The Winchester Palace Roman wall paintings were discovered in 1983 when archaeologists from the Museum of London’s Department of Greater London Archaeology investigated the site in North Southwark once occupied by the palace belonging to the mediaeval Bishops of Winchester. This building stood on the south bank of the river Thames, some 250 metres west of London Bridge, and gave the site its name.

Excavation revealed that beneath the foundations of the mediaeval palace lay the remains of a series of Roman buildings dating from the first to the fourth centuries A.D. The wall paintings were discovered in the robbed out ruins of a room belonging to a building originally constructed about 120 A.D. This building seems, from it’s stone construction, vaulted ceilings and extensive sub floor heating system, to have been part of a large baths complex.

Of interest regarding the status and history of the site was the discovery of an early third century inscription listing, by cohort, what seem to have been members of a military guild.

Unfortunately too little remained of the inscription's heading to identify the unit that those listed belonged to. A close parallel to this inscription is one from North Africa listing members of a guild of centurions.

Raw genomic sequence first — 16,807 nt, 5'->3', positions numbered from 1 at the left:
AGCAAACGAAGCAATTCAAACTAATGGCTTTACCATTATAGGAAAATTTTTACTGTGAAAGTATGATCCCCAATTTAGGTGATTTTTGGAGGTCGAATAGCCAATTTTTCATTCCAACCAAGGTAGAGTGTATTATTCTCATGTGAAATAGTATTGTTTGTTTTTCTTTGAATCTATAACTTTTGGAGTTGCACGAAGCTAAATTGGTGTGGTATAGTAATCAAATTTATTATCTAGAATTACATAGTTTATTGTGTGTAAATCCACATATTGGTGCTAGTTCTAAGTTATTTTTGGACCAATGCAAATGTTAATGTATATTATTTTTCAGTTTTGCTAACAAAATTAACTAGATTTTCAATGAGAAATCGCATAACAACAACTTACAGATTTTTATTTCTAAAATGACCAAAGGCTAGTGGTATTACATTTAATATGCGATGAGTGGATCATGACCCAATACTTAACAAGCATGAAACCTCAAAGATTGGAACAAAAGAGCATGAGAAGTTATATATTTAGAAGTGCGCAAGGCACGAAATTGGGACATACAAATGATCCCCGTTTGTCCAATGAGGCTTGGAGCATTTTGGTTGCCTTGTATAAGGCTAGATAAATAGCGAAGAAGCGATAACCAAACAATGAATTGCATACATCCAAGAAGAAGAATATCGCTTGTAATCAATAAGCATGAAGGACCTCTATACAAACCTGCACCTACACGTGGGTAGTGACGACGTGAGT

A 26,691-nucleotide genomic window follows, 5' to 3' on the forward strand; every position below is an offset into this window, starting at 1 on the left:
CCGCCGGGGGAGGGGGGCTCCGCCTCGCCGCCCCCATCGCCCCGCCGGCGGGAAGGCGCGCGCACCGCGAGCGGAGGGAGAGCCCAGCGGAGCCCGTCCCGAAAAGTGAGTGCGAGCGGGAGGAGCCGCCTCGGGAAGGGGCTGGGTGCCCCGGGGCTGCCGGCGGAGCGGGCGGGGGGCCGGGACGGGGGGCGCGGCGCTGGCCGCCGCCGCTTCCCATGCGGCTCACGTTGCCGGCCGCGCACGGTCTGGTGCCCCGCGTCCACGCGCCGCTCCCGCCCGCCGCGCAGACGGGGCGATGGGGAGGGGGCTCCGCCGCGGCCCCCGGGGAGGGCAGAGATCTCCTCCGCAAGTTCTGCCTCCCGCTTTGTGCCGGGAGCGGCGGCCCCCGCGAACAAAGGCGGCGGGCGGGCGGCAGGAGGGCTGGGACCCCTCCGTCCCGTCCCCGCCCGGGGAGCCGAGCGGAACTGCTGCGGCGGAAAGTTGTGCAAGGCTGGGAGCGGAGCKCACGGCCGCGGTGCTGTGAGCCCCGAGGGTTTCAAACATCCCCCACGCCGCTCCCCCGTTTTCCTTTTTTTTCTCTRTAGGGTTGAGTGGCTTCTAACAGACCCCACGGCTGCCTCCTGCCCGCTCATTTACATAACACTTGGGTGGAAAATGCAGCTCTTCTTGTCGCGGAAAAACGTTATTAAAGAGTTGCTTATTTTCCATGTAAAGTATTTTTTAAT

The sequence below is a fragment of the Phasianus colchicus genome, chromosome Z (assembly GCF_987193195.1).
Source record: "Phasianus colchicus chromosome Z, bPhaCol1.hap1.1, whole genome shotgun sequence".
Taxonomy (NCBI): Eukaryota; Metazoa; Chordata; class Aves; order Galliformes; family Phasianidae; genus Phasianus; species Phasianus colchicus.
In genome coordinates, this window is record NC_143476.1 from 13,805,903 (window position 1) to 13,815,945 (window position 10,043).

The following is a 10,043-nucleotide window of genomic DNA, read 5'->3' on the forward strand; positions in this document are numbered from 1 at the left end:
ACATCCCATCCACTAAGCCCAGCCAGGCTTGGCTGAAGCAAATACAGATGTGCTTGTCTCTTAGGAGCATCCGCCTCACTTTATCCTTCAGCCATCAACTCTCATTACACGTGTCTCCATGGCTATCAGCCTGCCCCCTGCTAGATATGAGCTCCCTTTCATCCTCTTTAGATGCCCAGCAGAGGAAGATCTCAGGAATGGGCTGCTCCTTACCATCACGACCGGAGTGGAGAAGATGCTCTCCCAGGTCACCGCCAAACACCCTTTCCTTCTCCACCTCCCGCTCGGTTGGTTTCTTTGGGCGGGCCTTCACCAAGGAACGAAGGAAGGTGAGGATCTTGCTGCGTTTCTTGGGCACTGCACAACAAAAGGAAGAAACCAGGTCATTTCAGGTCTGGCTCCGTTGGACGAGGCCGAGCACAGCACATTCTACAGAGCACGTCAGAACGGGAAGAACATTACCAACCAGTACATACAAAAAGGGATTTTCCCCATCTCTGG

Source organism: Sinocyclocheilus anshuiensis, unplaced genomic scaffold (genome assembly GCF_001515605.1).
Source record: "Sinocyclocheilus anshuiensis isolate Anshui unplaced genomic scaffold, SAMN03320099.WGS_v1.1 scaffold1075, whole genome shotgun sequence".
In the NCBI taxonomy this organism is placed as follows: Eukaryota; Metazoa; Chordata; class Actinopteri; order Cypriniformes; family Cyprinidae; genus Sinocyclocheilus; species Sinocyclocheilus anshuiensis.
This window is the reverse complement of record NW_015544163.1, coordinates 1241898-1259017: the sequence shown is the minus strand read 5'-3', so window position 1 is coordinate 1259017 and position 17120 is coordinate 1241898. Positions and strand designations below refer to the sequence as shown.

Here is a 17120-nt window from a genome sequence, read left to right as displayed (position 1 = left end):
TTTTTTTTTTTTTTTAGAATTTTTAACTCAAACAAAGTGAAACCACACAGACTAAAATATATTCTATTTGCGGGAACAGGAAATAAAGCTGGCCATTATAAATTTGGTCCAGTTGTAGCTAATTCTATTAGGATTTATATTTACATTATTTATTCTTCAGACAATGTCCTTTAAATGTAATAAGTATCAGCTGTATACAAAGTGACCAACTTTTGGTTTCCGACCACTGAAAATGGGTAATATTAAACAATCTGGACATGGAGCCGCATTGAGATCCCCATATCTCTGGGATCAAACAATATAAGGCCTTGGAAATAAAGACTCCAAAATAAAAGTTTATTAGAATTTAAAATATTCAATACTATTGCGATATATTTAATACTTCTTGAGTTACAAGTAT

However the question has been raised that London seems an odd location for such a military guild, somewhere closer to the frontier would seem more likely. I feel myself that the discovery of a number of Classis Britannica tiles from the site may be relevant. London would certainly have been a logical location for the head quarters of the fleet. I must hasten to add that this is very much my personal view and it is not shared by some of my old colleagues.

Two successive paintings were recovered from the site, the second one painted over the first one. The earlier painting dating to about 120 AD, the second, later one appears to date from the third century, the inscription possibly commemorated this third century redecoration.

We were able to recover both paintings because they were created using the 'fresco' technique which requires that the painting should be executed on to a layer of fresh plaster. Thus when a room was redecorated it had also to be replastered first. When the painting's supporting wall collapsed, some time in the late third or the fourth century, the two layers separated and consequently it was possible to save both paintings.

The first painting
The second painting
A detailed analysis and description of this site is comprehensively covered in the Museum of London's publication "Excavations at Winchester Palace, London, 1983-90, Brian Yule." MOLAS Monograph 23. 2005.

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